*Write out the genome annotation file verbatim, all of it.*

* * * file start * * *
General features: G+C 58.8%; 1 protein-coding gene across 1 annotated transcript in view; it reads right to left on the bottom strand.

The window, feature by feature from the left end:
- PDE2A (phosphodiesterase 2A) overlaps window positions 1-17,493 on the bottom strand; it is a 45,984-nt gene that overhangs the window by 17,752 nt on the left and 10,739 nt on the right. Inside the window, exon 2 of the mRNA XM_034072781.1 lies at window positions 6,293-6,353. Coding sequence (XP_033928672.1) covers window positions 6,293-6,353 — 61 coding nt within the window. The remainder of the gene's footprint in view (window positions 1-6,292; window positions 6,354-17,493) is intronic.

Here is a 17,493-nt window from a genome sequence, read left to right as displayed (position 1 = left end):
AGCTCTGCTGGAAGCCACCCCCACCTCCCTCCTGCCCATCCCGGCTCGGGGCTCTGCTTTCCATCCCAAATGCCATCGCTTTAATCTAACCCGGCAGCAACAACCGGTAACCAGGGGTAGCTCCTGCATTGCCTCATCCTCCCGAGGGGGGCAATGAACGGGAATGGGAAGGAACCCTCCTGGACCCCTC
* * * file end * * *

General features: G+C 58.8%; 1 protein-coding gene across 1 annotated transcript in view; it reads right to left on the bottom strand.

The window, feature by feature from the left end:
- PDE2A (phosphodiesterase 2A) overlaps window positions 1-17,493 on the bottom strand; it is a 45,984-nt gene that overhangs the window by 17,752 nt on the left and 10,739 nt on the right. Inside the window, exon 2 of the mRNA XM_034072781.1 lies at window positions 6,293-6,353. Coding sequence (XP_033928672.1) covers window positions 6,293-6,353 — 61 coding nt within the window. The remainder of the gene's footprint in view (window positions 1-6,292; window positions 6,354-17,493) is intronic.

Here is a 17,493-nt window from a genome sequence, read left to right as displayed (position 1 = left end):
AGCTCTGCTGGAAGCCACCCCCACCTCCCTCCTGCCCATCCCGGCTCGGGGCTCTGCTTTCCATCCCAAATGCCATCGCTTTAATCTAACCCGGCAGCAACAACCGGTAACCAGGGGTAGCTCCTGCATTGCCTCATCCTCCCGAGGGGGGCAATGAACGGGAATGGGAAGGAACCCTCCTGGACCCCTC